Just $25 can buy a Justin Bieber “Boyfriend” t-shirt for the average American, but for India’s destitute, the very amount is a path to transformation from poverty to hope manifested through collateral free micro-credit programs and education funds initiated by an unexpected source, the Los Angeles based organization Yoga Gives Back (YGB).
YGB will hold its second global event called “Thank You Mother India,” which is a call to action within the universal yoga community  to repay India for affording the ancient gift of yoga to millions world-wide.

Spearheaded by founder Kayoko Mitsumatsu in 2007,  the organization realized the potential of the six billion dollars per year yoga industry, to help the poorest people in the world.

Mitsumatsu and her small troop of volunteers diligently worked to assemble nearly 100 yoga studios in 14 countries including Belgium, Portugal, Singapore and others to host a special class this September.

Mitsumatsu’s credo “for the cost of one yoga class you can change a life,” resonated through grass-root ambassadors or teachers from various yoga studios. The ambassadors will offer the proceeds from the donation sessions to YGB which works with local NGO partners in India to fund struggling women with little access to capital.

Women are the bulk recipients for such micro loans as YGB research shows that they “are more likely to use the profits from their businesses, not just to feed their families, but to improve their families’ nutrition and living conditions, as well as to send their children to school thereby giving the next generation a much better chance to climb out of poverty.”

YGB’s inspiration is drawn from Nobel Peace Prize recipient Muhammad Yunus’ revolutionary micro financing breakthrough in Bangladesh. YGB began by supporting micro-loan programs in India and partnered with the Grameen Foundation USA.


By 2010, in addition to supporting the Grameen Foundation, YGB sought to build direct relationships with its fund recipients, and developed a direct funding program called “Sister Aid” with NISHTHA in West Bengal and Deenabandhu in Karnataka which provide educational, vocational training and micro-credit programs to help ailing women and children in India build sustainable lives.

Mitsumatsu recalled her visits with one such recipient named Jayshree in Bangalore, who lived in a one room house with her husband Ramo and two children. Jayshree recently qualified for her fourth loan for Rs. 30,000 (about $550) from YGB affiliates, after successful repayments of her prior loans.  The current loan will be fully utilized to pay for medical school for her eldest son who dreams of becoming a dentist.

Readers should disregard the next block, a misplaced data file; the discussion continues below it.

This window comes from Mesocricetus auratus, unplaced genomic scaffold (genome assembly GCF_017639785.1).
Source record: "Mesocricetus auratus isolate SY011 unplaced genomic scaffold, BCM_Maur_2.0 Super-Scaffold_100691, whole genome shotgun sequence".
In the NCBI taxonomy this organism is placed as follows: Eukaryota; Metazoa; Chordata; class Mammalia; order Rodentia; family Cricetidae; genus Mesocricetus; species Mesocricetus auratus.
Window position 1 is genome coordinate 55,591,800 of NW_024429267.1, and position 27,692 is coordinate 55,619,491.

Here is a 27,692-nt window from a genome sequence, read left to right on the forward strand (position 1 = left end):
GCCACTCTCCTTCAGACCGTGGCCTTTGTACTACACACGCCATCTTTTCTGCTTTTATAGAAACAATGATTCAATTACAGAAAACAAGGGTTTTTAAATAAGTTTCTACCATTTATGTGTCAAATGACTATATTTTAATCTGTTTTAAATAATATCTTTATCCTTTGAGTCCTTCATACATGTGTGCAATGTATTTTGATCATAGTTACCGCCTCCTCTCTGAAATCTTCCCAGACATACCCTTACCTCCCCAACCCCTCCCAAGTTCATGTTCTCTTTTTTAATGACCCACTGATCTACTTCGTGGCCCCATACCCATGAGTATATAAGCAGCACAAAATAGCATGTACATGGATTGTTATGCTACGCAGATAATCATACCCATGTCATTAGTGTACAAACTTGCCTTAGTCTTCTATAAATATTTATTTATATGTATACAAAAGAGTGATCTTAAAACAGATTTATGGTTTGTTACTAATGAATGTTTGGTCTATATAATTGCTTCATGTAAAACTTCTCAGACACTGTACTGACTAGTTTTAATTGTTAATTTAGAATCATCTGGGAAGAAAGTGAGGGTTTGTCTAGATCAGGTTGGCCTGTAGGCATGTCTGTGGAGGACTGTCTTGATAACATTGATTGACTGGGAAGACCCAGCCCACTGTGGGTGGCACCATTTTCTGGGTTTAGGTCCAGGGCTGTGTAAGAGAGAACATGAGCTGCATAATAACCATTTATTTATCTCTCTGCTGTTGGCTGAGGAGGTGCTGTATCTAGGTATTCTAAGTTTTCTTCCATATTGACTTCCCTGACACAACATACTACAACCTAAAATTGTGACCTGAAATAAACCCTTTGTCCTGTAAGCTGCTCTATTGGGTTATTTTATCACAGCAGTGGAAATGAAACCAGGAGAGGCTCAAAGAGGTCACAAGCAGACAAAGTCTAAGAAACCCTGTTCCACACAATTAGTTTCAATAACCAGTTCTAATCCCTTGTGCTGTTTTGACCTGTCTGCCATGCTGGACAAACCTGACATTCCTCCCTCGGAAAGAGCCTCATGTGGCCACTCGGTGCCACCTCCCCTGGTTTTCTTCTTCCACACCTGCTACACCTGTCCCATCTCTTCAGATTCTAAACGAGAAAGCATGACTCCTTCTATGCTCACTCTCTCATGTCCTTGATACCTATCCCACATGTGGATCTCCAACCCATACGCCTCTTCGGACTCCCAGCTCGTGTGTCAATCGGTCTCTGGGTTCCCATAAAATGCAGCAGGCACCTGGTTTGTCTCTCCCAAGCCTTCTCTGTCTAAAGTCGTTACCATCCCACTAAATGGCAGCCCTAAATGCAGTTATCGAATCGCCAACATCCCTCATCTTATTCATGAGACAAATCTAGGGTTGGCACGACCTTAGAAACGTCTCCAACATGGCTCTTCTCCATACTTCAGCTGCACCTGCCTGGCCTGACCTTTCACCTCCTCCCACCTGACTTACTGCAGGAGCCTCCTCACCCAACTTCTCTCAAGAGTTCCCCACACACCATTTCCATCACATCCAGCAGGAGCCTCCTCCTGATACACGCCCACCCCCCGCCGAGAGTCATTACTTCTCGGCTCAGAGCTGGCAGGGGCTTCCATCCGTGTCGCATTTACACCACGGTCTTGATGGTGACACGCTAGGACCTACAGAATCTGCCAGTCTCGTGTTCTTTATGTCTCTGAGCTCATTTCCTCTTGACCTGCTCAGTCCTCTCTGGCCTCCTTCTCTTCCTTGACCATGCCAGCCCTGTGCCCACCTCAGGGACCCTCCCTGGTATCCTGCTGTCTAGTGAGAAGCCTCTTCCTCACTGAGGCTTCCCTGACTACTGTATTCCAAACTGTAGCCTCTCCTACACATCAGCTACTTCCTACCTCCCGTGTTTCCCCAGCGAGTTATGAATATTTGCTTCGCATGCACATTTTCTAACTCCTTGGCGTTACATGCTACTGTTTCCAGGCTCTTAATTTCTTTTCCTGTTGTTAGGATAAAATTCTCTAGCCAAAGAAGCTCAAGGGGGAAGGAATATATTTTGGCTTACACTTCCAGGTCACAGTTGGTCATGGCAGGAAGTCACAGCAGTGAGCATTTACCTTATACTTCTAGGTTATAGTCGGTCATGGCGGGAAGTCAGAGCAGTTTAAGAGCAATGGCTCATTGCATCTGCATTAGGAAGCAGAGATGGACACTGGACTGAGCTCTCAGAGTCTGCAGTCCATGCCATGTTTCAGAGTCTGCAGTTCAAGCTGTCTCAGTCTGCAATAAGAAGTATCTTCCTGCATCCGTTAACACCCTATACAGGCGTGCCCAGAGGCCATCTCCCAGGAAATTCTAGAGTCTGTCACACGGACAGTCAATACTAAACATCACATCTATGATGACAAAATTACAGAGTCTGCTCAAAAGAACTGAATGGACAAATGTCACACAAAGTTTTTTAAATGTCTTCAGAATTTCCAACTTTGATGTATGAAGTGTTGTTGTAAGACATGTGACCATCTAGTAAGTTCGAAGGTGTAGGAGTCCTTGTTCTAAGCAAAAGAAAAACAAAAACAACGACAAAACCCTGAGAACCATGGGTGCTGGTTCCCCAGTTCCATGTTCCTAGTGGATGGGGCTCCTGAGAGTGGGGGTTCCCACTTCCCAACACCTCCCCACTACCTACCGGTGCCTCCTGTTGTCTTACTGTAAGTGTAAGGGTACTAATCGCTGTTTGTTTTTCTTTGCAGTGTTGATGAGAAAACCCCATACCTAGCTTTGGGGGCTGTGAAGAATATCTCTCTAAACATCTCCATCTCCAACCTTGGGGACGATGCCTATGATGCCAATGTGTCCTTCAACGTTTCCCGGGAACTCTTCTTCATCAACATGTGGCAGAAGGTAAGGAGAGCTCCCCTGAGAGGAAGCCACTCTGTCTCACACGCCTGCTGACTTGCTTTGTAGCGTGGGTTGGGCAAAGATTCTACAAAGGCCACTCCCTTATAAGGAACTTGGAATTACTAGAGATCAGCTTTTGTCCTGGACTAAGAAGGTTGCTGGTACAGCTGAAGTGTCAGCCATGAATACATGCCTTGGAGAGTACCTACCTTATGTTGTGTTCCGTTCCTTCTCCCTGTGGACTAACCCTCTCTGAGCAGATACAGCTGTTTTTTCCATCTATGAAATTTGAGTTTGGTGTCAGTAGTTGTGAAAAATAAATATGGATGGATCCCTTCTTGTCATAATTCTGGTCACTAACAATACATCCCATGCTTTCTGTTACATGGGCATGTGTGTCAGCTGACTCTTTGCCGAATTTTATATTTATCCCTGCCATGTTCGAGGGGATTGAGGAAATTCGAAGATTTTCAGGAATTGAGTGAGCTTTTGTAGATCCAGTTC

Back in 2007, Ramo’s rented rickshaw barely provided food for the family. After Jayshree’s discovery of micro-loans through neighbors, she received Rs. 7,000 which funded the rickshaw business and tripled their income.
Jayshree paid back her initial loan in one year and doubled her second loan amount to purchase a sewing machine to make custom bags for clients. With a third loan Jayshree expanded her business to include a snack shop from which she continued her ongoing sewing business.

The average funding commitment is for 5 years and $25 is the usual loan amount to start a business for many recipients, which according to Mitsumatsu has ushered a positive impact in many recipients’ lives.

Last year’s fund raiser raised $27,000 with 50 studios participating from 10 countries and resulted in “doubling the number of our fund recipients in India, which is now funding 103 women and children” adds to Mitsumatsu.
As an example, Mitsumatsu explained NISHTHA is now funding 44 mothers with micro loans and 44 daughters with education funds so that they can remain in school. By the second year, out of the 44 women, 22 women who received the loan in 2011 have reported an income increase of 400% on average. Nearly half of the daughters have remained in school to date.  Loan repayments increase chances of new future loans and YGB affiliates are reporting a high success rate of roughly 90% and above in loan payback rates.

This year’s Indian themed fundraiser is geared to raise awareness within the Indian community as well as the local yoga community and aims to raise at least $50,000.

The event will take place at philanthropist Dr. Amarjit Marwah’s 14 acre ranch in Malibu. The evening’s entertainment will feature kirtan music and odissi dances by Sharanya Mukhopadhyay and her dance group, dinner, a silent auction, guest speeches and video presentations. Top yoga celebrity and Mitsumatsu’s trainer and YGB ambassador Jorgen Christiansson who taught Madonna, Gwyneth Paltrow and Sting will be in attendance amongst other yoga celebrities and guests.n

Saturday, September 29. 6 p.m.-10 p.m. Dr. Marwah’s estate, Malibu. Pre-buy tickets through www.yogagivesback.org/tymi.